Side-Effects Management

Managing Hand & Foot Skin Reactions to Cancer Therapies

Hand-foot skin reactions are a type of side effect associated with targeted therapies, a newer type of cancer treatment. Oncology nurse navigator Cheryl Bellomo recommends strategies to ease the pain and skin sensitivity associated with these reactions.
June 2019 Vol 5 No 3
Cheryl Bellomo, MSN, RN, OCN, HON-ONN-CG
Nurse Navigator, Intermountain Cancer Center, Cedar City, UT

In the past decade, personalized targeted cancer drugs have emerged in the treatment of cancer leading to increased patient survival. Currently, FDA-approved oral and intravenous targeted therapies are being used in the treatment of several solid tumors, including breast, cervical, head and neck, renal, esophageal, and metastatic colorectal cancers.

Targeted Therapies & Skin-Related Side Effects

Targeted therapies are designed according to tumor-specific biologic markers and the individual patient’s tumor characteristics. These drug therapies target specific receptors and pathways, such as epidermal growth factor, tyrosine kinase, and vascular endothelial growth factor, on cancer cells to suppress tumor growth.

Although targeted drugs are generally better tolerated by patients than chemotherapies, these newer therapies can affect epithelial cells that line the inside and outside of body organs, including our skin, causing skin-related side effects.

Hand-foot skin reactions are a type of skin-related side effects that can occur with the use of targeted therapies.

Hand-foot skin reactions are characterized by scaling of the skin, surrounded by redness (erythema) and are found on the pressure-bearing areas of the hands and feet. Patients with hand-foot skin reactions complain of pain, increased skin sensitivity, and calluses to the pressure points of the hands and feet.

Common Symptoms

The common symptoms seen in patients with hand-foot skin reactions include:

  • Numbness, tingling, or a feeling of “pins and needles”
  • Increased skin sensitivities, especially when touching hot objects
  • Burning sensation and/or blistering
  • Redness and/or swelling
  • Buildup of hard skin or calluses at pressure points, such as the heels or balls of the feet
  • Dry and/or cracked skin with peeling and/or flaking skin

Although hand-foot skin reactions may be a significant predictor of the benefit of therapy, these reactions can also have a major impact on the patient’s physical, functional, emotional, and social well-being.

Being able to manage these skin reactions in an effective and timely way is important to maximize the effectiveness of therapy, maintain the patient’s quality of life, and minimize the need for medication dose reduction or discontinuation of treatment.

It is imperative for patients to always report symptoms of hand-foot skin reactions immediately to their healthcare team. Evidence shows that quick attention and careful management of symptoms can prevent medication dose reduction or delays, which is important to ensure a positive impact on the disease outcomes. Patients can play an active role in managing skin reactions when knowing how to focus on skin care and hygiene.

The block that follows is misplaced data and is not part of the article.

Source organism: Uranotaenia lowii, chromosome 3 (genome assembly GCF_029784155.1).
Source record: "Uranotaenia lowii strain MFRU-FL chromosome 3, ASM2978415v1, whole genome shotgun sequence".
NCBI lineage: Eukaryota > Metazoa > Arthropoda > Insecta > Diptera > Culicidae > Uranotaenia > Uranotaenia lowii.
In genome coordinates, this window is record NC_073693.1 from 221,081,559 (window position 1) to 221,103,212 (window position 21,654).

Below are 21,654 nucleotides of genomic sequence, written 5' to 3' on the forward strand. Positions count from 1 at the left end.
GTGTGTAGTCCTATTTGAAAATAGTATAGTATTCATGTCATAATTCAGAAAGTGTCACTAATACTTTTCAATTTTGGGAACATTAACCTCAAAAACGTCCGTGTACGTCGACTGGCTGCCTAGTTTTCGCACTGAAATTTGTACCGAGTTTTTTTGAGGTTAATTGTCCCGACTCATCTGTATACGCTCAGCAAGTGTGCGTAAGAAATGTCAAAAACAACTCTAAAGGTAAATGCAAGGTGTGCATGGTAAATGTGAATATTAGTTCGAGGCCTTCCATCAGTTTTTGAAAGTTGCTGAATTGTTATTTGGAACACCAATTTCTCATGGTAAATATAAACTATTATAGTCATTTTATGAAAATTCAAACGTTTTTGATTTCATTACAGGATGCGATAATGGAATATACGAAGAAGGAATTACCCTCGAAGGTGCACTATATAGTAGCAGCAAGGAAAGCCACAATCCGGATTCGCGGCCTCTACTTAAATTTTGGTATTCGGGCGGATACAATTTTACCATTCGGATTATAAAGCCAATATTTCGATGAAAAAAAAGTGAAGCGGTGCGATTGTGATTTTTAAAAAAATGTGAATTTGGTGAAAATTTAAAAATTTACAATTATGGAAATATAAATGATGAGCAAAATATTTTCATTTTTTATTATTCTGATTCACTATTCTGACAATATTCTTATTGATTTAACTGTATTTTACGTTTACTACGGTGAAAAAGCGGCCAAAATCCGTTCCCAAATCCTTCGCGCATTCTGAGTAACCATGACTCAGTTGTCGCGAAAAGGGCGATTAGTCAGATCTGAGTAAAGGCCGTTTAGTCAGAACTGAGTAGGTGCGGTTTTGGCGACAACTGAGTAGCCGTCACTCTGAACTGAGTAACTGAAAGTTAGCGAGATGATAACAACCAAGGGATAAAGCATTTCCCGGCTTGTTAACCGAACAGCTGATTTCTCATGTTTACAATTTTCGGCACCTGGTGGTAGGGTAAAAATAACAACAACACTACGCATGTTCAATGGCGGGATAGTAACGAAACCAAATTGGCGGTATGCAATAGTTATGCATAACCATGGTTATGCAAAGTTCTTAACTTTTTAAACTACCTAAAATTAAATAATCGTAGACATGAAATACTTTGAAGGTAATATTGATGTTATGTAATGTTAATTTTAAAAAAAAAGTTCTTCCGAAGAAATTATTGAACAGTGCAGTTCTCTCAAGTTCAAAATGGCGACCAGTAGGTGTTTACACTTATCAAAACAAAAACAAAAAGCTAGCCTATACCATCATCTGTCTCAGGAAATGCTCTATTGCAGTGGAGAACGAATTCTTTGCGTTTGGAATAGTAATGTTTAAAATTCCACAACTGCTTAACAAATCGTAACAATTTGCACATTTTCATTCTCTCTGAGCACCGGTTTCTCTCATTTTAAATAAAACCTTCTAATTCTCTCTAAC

Managing Hand-Foot Side Effects

The management of hand-foot skin reactions includes several strategies, as listed below.1

Skin hygiene

  • Clean hands, feet, and skin- fold areas with lukewarm water, gently pat dry
  • Wash sweat from skin
  • Avoid hot water on your skin
  • Apply creams or lotions with lanolin often to keep the skin hydrated
  • Use urea and salicylic acid to remove overgrown or callous skin
  • Soak feet for 20-30 minutes daily in lukewarm water with Epsom salt, then use a pumice stone once weekly to remove calluses
  • Use sunscreen and avoid sun exposure during treatment
  • Avoid going barefoot outdoors or loose-fitting sandals; wear comfortable lace-up shoes with padded insoles

Avoid tight objects on your skin

  • Avoid tight-fitting shoes, socks, and harsh fabrics
  • Don’t apply tight bandages, dressings, or tape to skin

Avoid abrasive conditions

  • Don’t immerse your hands in strong detergent, bleach, or other chemicals; use nonrubber protective gloves
  • Use padding or wear gloves to avoid friction when working with your hands
  • Avoid vigorous activities or exercise that can put stress on your hands or feet; don’t use hands for activities that may cause abrasion or mechanical stress (such as clapping, typing), require tight gripping (of tools, musical instruments, driving), and vigorous activities (such as jogging, aerobics)

Regulate hand and foot temperature

  • Use gel shoe inserts for cushioning and reducing friction
  • Avoid situations that raise body temperatures (steam saunas, hot baths, heating pads, vigorous exercise)
  • Don’t wear rubber gloves for dishwashing; they generate heat

Report Any Reactions to Your Care Team

Hand-foot skin reactions can occur early in the treatment of targeted drugs. These reactions can also occur after changing the dose of treatment or restarting the treatment after a period of interruption.

It is important that you report any such reactions to your doctor, your navigator, or other on your healthcare team as soon as you think you are experiencing any medication side effects.


  1. BC Cancer Agency. Symptom Management Guidelines: Palmar-Planta Erythrodysesthesia. Updated October 2014.

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